AACTE to Honor JTE Article Linking Field Placements to Graduates’ VAM

AACTE has chosen Matthew Ronfeldt of the University of Michigan School of Education to receive the 2016 AACTE Outstanding Journal of Teacher Education (JTE) Article Award for his article “Field Placement Schools and Instructional Effectiveness,” published in the September/October 2015 issue of the journal. The award will be presented at the 68th AACTE Annual Meeting Speaker Spotlight Session, Thursday, February 25, at The Mirage Hotel in Las Vegas.

Ronfeldt’s study aimed to determine (a) what types of schools in an urban district are used most for preservice field placement, (b) what school characteristics make a difference in the effectiveness (gauged by value-added measures, or VAM, in reading and math) of the teachers placed there, and (c) whether teachers’ effectiveness corresponds to the degree of match between their preparation sites and the schools where they currently work.

AACTE to Award Dissertation on Using Instagram to Elicit Teacher Reflection

AACTE will honor Monica T. Billen, assistant professor in the Kremen School of Education at California State University, Fresno, with the 2016 AACTE Outstanding Dissertation Award for her study #Learningtoteach: Using Instagram to Elicit Pre-service Teacher Reflection. The award will be presented at the 68th AACTE Annual Meeting Speaker Spotlight Session, Thursday, February 25, at The Mirage Hotel in Las Vegas.

Billen’s study investigated how using participant-driven images on Instagram influenced reflective expression among preservice teachers during a yearlong internship. By employing a photojournalistic approach, teacher candidates constantly noticed their surroundings and used these “noticings” as catalysts for deeper, more critical reflections. Participants touted this method as much more connected to real life, collaborative, and interesting than traditional reflection methods. Amassing more than 1,800 photos over a year’s time, preservice teachers built a unique visual data set using familiar technology combined with written and oral reflections.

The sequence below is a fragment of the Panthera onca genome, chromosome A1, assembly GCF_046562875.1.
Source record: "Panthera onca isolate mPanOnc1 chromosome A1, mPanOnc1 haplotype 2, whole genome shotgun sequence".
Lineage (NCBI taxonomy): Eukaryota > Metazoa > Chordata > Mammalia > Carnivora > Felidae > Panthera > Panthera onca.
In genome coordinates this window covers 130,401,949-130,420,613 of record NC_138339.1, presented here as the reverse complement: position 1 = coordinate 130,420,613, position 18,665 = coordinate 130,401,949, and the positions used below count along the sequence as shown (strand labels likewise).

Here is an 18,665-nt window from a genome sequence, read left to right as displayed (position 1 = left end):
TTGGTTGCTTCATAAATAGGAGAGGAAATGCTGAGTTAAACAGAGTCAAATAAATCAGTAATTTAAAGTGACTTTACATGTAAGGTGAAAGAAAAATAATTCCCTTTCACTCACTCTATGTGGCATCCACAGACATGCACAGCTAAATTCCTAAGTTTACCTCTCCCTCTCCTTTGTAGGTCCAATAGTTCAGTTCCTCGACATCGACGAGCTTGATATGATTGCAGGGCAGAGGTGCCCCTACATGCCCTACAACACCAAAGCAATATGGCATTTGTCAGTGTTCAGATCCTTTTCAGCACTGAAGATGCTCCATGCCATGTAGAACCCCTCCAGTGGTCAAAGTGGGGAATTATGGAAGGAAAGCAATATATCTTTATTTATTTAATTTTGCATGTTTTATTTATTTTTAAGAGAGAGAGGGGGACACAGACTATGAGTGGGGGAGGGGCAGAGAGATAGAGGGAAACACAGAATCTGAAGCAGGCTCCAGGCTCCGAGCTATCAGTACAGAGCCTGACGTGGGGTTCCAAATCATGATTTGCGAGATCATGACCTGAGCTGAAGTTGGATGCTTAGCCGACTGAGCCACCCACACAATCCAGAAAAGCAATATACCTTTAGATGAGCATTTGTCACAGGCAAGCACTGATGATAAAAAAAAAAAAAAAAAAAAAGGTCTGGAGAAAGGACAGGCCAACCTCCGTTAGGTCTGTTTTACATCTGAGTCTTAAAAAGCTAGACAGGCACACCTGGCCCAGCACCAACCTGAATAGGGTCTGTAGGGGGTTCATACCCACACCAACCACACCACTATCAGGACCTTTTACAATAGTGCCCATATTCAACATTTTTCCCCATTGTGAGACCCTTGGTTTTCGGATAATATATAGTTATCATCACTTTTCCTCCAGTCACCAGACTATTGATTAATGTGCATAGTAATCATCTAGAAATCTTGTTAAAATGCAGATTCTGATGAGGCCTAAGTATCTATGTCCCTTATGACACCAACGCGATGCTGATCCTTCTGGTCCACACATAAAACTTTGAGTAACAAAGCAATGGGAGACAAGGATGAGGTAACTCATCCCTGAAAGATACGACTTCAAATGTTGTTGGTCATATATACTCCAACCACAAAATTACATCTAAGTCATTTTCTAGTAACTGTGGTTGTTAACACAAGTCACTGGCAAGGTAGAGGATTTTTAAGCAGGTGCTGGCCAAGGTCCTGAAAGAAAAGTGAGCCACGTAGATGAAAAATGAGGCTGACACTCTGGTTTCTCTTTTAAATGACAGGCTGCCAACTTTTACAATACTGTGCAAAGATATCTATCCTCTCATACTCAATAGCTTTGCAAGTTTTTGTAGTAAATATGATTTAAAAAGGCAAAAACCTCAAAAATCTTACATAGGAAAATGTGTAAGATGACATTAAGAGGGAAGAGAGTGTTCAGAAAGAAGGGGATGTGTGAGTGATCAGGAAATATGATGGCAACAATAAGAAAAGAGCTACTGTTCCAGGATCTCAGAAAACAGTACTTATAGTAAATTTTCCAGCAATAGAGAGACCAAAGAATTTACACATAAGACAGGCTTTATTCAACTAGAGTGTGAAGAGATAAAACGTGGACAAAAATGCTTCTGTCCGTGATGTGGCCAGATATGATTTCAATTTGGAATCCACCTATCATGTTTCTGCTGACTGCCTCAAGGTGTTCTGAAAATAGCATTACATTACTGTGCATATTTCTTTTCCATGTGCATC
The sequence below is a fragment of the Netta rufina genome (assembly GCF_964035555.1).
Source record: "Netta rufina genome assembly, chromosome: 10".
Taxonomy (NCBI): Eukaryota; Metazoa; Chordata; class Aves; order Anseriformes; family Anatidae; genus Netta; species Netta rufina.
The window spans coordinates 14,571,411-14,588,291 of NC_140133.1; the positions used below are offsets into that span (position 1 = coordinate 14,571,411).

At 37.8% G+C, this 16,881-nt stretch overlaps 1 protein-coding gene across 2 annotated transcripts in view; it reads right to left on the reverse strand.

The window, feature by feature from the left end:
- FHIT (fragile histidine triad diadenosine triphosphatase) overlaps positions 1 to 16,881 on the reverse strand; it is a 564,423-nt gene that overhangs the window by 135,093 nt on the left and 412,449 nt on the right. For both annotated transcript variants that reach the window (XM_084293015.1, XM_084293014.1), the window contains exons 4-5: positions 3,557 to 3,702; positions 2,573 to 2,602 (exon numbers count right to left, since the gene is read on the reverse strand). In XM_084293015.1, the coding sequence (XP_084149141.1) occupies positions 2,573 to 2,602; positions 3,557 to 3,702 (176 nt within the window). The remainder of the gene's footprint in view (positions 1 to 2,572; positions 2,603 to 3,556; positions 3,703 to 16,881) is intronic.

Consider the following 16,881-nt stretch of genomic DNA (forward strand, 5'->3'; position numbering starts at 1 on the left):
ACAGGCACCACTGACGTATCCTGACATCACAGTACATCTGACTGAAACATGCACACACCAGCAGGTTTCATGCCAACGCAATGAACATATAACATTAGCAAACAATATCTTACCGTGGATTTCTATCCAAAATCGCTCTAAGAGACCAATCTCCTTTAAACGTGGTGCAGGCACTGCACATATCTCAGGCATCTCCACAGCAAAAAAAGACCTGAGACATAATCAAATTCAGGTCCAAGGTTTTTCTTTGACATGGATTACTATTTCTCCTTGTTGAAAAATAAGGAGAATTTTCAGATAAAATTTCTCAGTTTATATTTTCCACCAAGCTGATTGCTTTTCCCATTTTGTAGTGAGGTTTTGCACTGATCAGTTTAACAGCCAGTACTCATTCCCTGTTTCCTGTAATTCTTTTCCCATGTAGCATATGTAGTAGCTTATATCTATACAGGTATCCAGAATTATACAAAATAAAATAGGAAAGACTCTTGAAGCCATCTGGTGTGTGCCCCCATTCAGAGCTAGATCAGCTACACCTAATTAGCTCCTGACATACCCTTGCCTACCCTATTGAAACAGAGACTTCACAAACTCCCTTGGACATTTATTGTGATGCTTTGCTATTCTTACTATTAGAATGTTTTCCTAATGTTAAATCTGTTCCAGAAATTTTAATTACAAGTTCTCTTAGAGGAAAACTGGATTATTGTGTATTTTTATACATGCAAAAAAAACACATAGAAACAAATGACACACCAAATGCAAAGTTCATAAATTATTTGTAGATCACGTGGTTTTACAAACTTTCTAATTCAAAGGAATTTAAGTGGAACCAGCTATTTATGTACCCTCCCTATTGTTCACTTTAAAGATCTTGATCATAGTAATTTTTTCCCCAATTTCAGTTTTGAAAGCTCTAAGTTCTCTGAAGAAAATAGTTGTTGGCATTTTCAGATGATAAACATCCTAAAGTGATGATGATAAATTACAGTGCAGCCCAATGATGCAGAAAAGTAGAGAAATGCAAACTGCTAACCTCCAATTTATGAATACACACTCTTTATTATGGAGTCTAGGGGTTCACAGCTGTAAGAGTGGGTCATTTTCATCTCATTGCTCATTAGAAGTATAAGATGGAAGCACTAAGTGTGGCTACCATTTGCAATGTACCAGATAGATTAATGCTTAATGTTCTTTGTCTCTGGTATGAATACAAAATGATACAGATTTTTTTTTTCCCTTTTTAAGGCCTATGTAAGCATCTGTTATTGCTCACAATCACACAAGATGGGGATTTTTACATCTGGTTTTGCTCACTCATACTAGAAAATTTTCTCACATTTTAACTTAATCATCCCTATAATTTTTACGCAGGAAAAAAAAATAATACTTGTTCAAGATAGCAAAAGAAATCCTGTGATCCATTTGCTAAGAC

Major Forum to Tackle Tough Questions on ‘Digital Divide’

The editors of the Journal of Teacher Education are pleased to be organizing our annual major forum for AACTE’s 68th Annual Meeting.  This year’s session, “Equity, Access, and the Digital Divide: Challenges for Teacher Education,” will be held Wednesday, February 24, 9:00-10:15 a.m. (Be sure to add it to your personal schedule in the Online Event Planner!)

Our goal is to bring together representatives of stakeholder institutions and organizations to discuss how AACTE members, working together, might effectively respond to the challenges teachers face in using technology to meet the needs of all students despite the inequities posed by the digital divide.

November/December JTE Looks at Improvement Science for Teacher Development

Are you looking to catch up on your reading over the holiday break? While you wait for the new issue of the Journal of Teacher Education (JTE) to arrive, here are some highlights of the current issue—which is also the final one edited by Stephanie Knight and her editorial team at Pennsylvania State University. (And the new editors at Michigan State University are eager to bring you their first issue in January!)